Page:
A tiny hiss came from below her. She looked down to see Tam’s face peeping from halfway up the trunk.
“How is she?” Tam whispered, climbing closer.
“I think she’ll live,” Elice whispered back. “I’ve closed her wounds and healed everything I can. As long as we get her away from here, I think she’ll be safe.”
“Well, there’s the hoop– we won’t none of us get safe anywhere if we let these orcs win. We’ve gotta go help the rest.”
“I can’t,” Elice protested. “I’m so tired. I can’t even move.”
“Sure, you can. You’ve got to. Maza’s hurt and your sis won’t be none the better soon. Come on, priestess, you’ve got folk as need you!”
Elice looked down into the clearing. Maza was indeed lying motionless on the ground and Korina and Voren were trying to keep up the fight against the two orcish warriors. The warlocks were just looking on for now, but they kept edging closer to the fight and it would soon be five against two. She really did feel like she couldn’t move and she didn’t want to leave her mother, but there was no denying that Tam was right: if they didn’t go and help the others, then all of this would be for nothing. She checked one last time that her mother was secure in the tree and as well healed as she could make her for now, then she began her slow, shaky climb down to the ground.
Tam led her around the edge of the clearing, staying low to the ground. For a city boy not used to the woods, he had a knack for finding the darkest shadows to creep through and knowing when to duck out of sight and stay rock-still for a moment. With a bit of crawling, they came around to where Korina and Voren were fighting and Maza still lay unmoving on the ground. The female orc fighter was down now, blasted by Voren’s fire, but the effort seemed to have taken everything Voren had to give and he was now slumped on the ground behind Korina.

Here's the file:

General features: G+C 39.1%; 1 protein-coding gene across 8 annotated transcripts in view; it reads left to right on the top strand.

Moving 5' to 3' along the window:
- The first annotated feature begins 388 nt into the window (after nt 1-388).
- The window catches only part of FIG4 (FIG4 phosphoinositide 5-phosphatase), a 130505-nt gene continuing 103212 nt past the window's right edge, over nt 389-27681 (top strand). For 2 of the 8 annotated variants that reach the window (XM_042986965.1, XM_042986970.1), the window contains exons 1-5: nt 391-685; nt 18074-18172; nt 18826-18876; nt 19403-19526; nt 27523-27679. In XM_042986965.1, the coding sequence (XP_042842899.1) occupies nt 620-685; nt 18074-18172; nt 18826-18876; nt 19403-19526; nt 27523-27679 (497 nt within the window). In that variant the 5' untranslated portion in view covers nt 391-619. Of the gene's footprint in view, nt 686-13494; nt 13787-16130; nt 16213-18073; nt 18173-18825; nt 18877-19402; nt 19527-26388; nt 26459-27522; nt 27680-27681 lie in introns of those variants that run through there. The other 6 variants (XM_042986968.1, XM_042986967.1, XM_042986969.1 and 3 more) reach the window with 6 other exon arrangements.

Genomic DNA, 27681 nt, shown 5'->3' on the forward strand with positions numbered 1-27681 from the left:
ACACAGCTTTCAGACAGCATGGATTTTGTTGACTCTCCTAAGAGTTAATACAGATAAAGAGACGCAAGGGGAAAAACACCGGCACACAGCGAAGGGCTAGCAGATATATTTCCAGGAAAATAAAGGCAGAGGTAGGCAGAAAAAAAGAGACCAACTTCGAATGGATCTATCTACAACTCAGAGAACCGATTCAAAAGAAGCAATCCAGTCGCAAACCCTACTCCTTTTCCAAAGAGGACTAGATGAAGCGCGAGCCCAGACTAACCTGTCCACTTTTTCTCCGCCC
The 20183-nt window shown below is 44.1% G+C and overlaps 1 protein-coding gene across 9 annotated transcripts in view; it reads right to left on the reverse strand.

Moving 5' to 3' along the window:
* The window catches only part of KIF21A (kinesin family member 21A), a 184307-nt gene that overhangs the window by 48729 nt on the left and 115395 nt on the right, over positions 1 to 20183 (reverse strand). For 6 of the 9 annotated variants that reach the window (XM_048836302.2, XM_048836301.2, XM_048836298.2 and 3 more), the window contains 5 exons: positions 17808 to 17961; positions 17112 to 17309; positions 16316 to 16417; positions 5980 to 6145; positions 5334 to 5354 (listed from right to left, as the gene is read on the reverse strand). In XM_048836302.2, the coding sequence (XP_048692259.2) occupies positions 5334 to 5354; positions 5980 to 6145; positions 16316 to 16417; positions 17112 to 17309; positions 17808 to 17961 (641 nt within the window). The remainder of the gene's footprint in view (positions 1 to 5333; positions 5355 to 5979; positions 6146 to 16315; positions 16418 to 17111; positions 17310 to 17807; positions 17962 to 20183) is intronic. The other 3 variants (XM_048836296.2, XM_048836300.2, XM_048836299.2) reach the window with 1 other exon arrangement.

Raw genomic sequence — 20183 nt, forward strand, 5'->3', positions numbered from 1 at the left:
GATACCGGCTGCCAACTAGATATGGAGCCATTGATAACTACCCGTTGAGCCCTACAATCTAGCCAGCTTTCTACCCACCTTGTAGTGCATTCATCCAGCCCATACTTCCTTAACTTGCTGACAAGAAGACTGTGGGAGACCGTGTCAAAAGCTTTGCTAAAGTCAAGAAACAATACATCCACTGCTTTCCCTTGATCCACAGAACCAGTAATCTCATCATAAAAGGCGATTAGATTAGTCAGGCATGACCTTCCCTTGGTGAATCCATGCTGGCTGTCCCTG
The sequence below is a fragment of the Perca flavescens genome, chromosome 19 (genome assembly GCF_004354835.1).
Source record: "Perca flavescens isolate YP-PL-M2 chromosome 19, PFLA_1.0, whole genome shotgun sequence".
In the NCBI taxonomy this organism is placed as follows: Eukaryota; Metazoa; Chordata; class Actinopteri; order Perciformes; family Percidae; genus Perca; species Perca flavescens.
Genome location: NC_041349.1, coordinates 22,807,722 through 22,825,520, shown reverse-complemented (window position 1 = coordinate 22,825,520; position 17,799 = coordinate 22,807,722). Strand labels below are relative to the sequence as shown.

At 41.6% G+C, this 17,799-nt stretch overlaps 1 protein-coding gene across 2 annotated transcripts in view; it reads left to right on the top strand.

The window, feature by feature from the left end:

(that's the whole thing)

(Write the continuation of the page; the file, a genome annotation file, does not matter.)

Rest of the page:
“You go help them,” Tam hissed to Elice, “I’ll make a distraction.” Before Elice could say anything, he was off up another tree. Elice crawled on, trying to reach Maza without having to leave the shelter of the shadows. She didn’t know what she had left to give, but she was determined to try.
Maza had fallen awkwardly, one arm outstretched while the other was thrown over her head and one leg badly bent under her body. Kobu was there. One of his paws was bloody, but he had dragged himself over and draped his body across Maza’s midsection. He pricked up his ears as Elice came closer, but made not a sound. Elice crawled as close as she dared, but she was still more than an arm’s reach away. She knew that priests who went on to higher training learned to heal at a distance, but she had never learned how to do that.
She tried to remember anything Brother Padwell might ever have said about higher healing. With her eyes closed and her her fists clenched, she summoned the presence of the Light. As the warmth grew within her, she opened her eyes and focused her gaze on Maza. The edges of her vision dimmed and the heat grew within her chest and hands, but she still didn’t know what to do. In a panic, she pushed her hands out as far towards Maza as she could and let the magic go, but all that happened was a stirring around her fingers like a light breeze that ruffled a few dead leaves. Maza still lay motionless.